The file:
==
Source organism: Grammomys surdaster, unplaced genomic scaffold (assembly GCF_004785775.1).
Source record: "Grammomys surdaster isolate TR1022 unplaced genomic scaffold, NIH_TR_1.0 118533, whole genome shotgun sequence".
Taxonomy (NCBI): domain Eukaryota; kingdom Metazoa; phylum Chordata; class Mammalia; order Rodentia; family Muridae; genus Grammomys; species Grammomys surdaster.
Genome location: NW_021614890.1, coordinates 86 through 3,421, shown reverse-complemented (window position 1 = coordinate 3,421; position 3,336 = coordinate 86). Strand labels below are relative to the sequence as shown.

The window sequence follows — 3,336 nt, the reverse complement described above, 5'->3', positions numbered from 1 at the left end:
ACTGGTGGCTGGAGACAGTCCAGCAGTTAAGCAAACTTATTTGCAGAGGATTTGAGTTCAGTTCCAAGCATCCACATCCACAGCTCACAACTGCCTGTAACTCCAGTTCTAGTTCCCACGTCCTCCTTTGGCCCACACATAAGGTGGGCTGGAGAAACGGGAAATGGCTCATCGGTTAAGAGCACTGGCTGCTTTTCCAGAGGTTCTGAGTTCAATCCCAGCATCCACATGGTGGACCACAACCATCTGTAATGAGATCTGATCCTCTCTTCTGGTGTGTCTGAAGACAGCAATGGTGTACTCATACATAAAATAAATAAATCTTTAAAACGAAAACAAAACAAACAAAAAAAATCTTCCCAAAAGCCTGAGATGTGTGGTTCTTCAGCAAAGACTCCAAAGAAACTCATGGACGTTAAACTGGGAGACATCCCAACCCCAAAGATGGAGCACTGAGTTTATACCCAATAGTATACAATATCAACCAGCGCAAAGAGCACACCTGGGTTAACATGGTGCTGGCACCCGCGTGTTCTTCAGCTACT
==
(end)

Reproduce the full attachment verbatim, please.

Source organism: Grammomys surdaster, unplaced genomic scaffold (assembly GCF_004785775.1).
Source record: "Grammomys surdaster isolate TR1022 unplaced genomic scaffold, NIH_TR_1.0 118533, whole genome shotgun sequence".
Taxonomy (NCBI): domain Eukaryota; kingdom Metazoa; phylum Chordata; class Mammalia; order Rodentia; family Muridae; genus Grammomys; species Grammomys surdaster.
Genome location: NW_021614890.1, coordinates 86 through 3,421, shown reverse-complemented (window position 1 = coordinate 3,421; position 3,336 = coordinate 86). Strand labels below are relative to the sequence as shown.

The window sequence follows — 3,336 nt, the reverse complement described above, 5'->3', positions numbered from 1 at the left end:
ACTGGTGGCTGGAGACAGTCCAGCAGTTAAGCAAACTTATTTGCAGAGGATTTGAGTTCAGTTCCAAGCATCCACATCCACAGCTCACAACTGCCTGTAACTCCAGTTCTAGTTCCCACGTCCTCCTTTGGCCCACACATAAGGTGGGCTGGAGAAACGGGAAATGGCTCATCGGTTAAGAGCACTGGCTGCTTTTCCAGAGGTTCTGAGTTCAATCCCAGCATCCACATGGTGGACCACAACCATCTGTAATGAGATCTGATCCTCTCTTCTGGTGTGTCTGAAGACAGCAATGGTGTACTCATACATAAAATAAATAAATCTTTAAAACGAAAACAAAACAAACAAAAAAAATCTTCCCAAAAGCCTGAGATGTGTGGTTCTTCAGCAAAGACTCCAAAGAAACTCATGGACGTTAAACTGGGAGACATCCCAACCCCAAAGATGGAGCACTGAGTTTATACCCAATAGTATACAATATCAACCAGCGCAAAGAGCACACCTGGGTTAACATGGTGCTGGCACCCGCGTGTTCTTCAGCTACT